Neuropathic Pain With and Without Diabetic Peripheral Neuropathy in Type 1 Diabetes

Document Type

Journal Article

Publication Date



Diabetes care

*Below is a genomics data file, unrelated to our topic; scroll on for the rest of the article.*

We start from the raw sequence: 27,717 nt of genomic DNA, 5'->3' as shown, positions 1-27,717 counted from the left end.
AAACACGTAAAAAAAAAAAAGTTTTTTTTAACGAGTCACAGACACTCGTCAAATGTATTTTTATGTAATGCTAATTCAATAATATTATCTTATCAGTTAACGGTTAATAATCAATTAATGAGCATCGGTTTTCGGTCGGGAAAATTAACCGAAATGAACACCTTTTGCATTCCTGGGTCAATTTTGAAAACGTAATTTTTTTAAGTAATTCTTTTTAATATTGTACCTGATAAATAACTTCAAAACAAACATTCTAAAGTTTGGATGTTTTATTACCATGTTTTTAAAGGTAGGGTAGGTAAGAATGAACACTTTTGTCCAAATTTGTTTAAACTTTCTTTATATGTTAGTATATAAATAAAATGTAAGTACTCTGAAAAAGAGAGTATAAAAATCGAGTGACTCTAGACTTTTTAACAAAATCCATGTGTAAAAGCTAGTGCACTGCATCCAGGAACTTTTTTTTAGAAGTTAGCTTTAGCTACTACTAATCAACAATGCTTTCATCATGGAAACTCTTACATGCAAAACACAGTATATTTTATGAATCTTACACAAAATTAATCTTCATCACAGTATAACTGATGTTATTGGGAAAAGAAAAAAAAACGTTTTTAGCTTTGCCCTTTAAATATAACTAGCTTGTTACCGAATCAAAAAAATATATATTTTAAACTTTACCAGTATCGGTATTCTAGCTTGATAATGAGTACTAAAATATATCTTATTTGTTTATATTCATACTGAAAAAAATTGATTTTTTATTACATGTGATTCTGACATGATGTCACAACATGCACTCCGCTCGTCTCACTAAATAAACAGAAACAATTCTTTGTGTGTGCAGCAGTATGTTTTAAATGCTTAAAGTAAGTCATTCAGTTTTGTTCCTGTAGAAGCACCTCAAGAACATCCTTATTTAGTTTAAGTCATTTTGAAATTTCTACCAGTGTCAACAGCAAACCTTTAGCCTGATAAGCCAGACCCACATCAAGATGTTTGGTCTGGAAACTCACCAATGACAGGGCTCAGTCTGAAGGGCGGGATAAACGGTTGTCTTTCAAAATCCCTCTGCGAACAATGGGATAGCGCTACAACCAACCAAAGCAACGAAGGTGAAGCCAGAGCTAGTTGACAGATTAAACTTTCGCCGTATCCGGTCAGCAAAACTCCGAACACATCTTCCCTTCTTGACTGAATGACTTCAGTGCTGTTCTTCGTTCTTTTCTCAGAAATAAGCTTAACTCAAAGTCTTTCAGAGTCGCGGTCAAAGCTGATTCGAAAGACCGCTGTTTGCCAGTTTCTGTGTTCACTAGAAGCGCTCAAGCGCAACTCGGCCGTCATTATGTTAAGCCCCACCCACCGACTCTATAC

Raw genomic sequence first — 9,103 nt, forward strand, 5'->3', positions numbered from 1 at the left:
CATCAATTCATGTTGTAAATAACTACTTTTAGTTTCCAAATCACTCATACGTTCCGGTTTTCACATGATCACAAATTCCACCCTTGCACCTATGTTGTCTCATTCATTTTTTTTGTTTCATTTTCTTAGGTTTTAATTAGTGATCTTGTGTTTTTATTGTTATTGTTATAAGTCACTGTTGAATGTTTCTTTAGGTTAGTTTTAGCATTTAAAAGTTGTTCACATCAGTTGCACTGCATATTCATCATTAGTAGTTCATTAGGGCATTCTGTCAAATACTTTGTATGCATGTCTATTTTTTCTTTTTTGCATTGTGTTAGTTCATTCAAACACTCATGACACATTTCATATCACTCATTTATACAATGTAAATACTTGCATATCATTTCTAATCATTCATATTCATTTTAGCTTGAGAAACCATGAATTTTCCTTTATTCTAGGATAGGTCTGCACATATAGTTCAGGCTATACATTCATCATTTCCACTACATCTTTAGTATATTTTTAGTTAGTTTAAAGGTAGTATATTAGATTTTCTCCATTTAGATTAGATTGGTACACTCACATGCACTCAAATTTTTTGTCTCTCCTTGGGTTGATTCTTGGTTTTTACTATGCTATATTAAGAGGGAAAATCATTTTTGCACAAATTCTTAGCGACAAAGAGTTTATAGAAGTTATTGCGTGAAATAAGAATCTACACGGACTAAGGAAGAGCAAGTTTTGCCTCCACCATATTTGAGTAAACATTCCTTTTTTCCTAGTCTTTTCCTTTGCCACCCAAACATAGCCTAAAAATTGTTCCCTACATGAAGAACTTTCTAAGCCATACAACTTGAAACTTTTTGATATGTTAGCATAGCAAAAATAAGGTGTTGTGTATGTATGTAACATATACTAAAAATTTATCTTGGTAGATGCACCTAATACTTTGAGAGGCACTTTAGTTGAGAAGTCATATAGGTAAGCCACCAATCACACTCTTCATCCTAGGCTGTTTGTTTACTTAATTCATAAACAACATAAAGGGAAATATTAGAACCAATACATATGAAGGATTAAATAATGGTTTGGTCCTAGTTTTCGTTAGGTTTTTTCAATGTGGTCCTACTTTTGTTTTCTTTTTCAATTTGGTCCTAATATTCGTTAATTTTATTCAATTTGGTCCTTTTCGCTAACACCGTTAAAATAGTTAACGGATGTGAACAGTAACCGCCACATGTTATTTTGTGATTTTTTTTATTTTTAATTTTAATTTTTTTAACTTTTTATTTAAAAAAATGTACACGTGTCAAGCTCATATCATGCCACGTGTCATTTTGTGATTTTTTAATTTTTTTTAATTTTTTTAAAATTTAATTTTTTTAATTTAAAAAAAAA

OBJECTIVE: Diabetic peripheral neuropathy (DPN) is common; however, the features and burden of neuropathic pain (NP) in type 1 diabetes (T1D) are poorly understood. We evaluated the incidence of first occurrence, annual prevalence, remission, and risk factors for NP during long-term follow-up of participants with T1D. RESEARCH DESIGN AND METHODS: The Michigan Neuropathy Screening Instrument (MNSI) was administered annually (1994-2020) for 1,324 participants in the Epidemiology of Diabetes Interventions and Complications (EDIC) study. NP with clinical signs of DPN (NP DPN+) was defined according to self-reported NP plus an examination score >2, while NP without clinical signs of DPN (NP DPN-) was defined according to self-reported NP and an examination score ≤2. RESULTS: At EDIC year 1, median age for participants was 36 years (interquartile range 30, 41), diabetes duration 13 years (10, 18), and HbA1c 7.9% (7.2, 8.9). At year 26 (median diabetes duration 39 years), cumulative incidence of NP was 57%, regardless of concomitant clinical signs of DPN (36% NP DPN+ vs. 46% NP DPN-). NP prevalence was 20% at 26 years (11% NP DPN+ and 9% NP DPN-), suggesting frequent remission. Annualized remission rates were similar regardless of pain medication use. In addition to HbA1c, female sex was associated with NP DPN-. CONCLUSIONS: NP incidence in T1D was high and frequently occurred in the absence of clinical signs of neuropathy, as assessed with the MNSI. Pain remission was not explained by pain medication use. Effective clinical strategies for identification and management are needed.